Courage Center Handiham World Weekly E-Letter for the week of Wednesday, 09 January 2013This is a free weekly news & information update from Courage Center Handiham System. Our contact information is at the end, or simply email email@example.com for changes in subscriptions or to comment. You can listen to this news online.
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Welcome to Handiham World.
"This device complies with Part 15 of the FCC rules."
Last week we had a run of cold weather here in Minnesota, and the AA batteries in one of our remote reading thermometers failed as the voltage dropped below the operating threshold. Since these cells depend on chemical reactions to produce DC, they are susceptible to failure in cold conditions when reactions can slow considerably. Bring the remote sensor back indoors and let it warm up, and it will work just fine. Of course that would not make much sense for a remote reading thermometer!
So I stepped outdoors and retrieved the sensor and brought it down to my shop, where I could put it under a shop lamp and use a small Phillips head driver to get the four tiny screws out of the battery cover plate. That's when I noticed the ubiquitous FCC Part 15 statement:
This device complies with part 15 of the FCC rules. Operation is subject to the following two conditions:
- This device may not cause harmful interference, and
- This device must accept any interference received, including interference that may cause undesired operations.
Seeing the statement reminds me of the growing cloud of radio frequency energy that surrounds us, emanating from consumer devices of every shape, size, and description. These wireless thermometer devices are intentional radiators in that they are designed to use RF energy to communicate with other devices by exchanging data or other information. Some devices are so small as to make the FCC statement impractical, so a simple FCC logo may be visible instead to indicate compliance. Part 15 also covers "unintentional" and "incidental" RF radiation. Some devices, while not specifically designed to communicate wirelessly like the thermometer, may produce RF radiation anyway because of the circuit design. This kind of energy is incidental to the purpose of the circuit, but could still cause interference. One example I located in our kitchen is a little 4-cell battery charger. Oddly enough, it is MUCH noisier than the wireless thermometer could ever hope to be when I bring a Yaesu VX-5 HT close to it while listening on 1.895 MHz AM, my tool of choice for noise sniffing.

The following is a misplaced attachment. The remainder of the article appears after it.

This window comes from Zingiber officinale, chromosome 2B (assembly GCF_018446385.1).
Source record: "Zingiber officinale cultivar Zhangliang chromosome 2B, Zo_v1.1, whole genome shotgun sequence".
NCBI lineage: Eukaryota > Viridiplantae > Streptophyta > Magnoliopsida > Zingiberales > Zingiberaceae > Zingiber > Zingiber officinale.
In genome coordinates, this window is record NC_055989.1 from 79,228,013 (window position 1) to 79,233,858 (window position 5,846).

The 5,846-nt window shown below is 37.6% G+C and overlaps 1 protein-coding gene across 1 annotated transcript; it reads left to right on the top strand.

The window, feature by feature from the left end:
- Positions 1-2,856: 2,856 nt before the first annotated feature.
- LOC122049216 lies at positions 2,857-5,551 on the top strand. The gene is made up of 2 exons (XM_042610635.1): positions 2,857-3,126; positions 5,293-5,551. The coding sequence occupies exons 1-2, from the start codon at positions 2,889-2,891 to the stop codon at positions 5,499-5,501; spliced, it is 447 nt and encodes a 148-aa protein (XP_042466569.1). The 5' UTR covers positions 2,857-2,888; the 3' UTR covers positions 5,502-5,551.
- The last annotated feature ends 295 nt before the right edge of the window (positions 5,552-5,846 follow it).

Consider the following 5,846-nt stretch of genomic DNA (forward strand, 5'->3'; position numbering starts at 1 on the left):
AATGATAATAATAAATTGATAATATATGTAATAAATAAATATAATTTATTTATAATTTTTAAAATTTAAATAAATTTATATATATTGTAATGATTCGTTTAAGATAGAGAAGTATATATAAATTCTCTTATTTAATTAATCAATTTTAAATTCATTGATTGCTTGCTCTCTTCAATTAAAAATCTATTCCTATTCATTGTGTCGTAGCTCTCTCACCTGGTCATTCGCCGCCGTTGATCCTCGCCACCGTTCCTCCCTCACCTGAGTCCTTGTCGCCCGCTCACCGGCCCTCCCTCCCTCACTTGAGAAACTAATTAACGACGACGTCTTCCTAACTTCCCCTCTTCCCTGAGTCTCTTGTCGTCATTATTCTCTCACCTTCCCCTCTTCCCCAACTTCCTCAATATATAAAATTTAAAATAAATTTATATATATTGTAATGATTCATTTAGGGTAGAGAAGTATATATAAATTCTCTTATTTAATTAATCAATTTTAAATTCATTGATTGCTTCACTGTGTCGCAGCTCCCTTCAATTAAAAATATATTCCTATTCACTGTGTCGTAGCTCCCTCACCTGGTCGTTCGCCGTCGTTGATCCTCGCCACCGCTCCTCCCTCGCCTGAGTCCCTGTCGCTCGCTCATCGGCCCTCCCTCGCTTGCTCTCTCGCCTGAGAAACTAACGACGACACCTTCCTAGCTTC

Last night I checked in with a group of friends on 160 meters, but was stymied by the noise level on the band. Although most everyone else was having no problem hearing the weaker stations, my noise level made it pretty difficult. I switched from the wire antenna I was using to the ground-mounted vertical way back in the yard, and the noise level dropped like magic. I was able to hear everyone!
The wire antenna clearly tuned well on 160 and had more capture area. Its high angle of radiation should have suited the situation perfectly, but yet the shorter vertical was better for receive.
Why was this the case?
I can't say for sure, but I have a theory. The wire antenna is about 200 feet long. Most of its length is far out into our large back yard, running far past the vertical antenna, but part of it runs between our house and the neighbor's house. It is likely that in this crucial part of the run that the antenna picks up noise from "incidental" radiators like plasma TV sets and whatever other nearby devices might be radiating from our house or the neighbor's. When radiating devices are plugged into the AC mains the house wiring may even act as an antenna to increase the range of the interfering signal. Generally the interfering signal levels are low and the vertical antenna, fed with underground coax and far away from any buildings, was not nearly so susceptible to these short-range interfering signals and instead was able to "hear" the desired signals from amateur stations.
Fortunately the noise level is not high every evening, so no further action need be taken right now - but if the situation should get worse, it might mean figuring out a plan to fix the problem. This could take several directions:
- Search for strong interfering signals the traditional way, with portable receiving equipment. This takes skill and patience, and may require listening and tracking data over time, including recording the dates and times of the interference. When a suspect device is identified, try disabling it and checking the results with the receiver. This can be challenging if you determine that the interference is coming from outside your own home since you must then put on your good neighbor diplomat hat! Once located, measures are taken to filter or otherwise lessen the interfering signal. This could include relocating or replacing the offending device, turning it off while you are operating (if it is under your control), or trying to add filtering to the device to limit radiation. Turning off unused switching power supplies can be helpful. Sometimes interference comes not from Part 15 devices but from defects in power lines. Notify your power company if you locate such interference.
- Change your own operating schedule to a time of day when there is less interference. For obvious reasons this is not always desirable or practical - you really should be able to operate your station when you want to!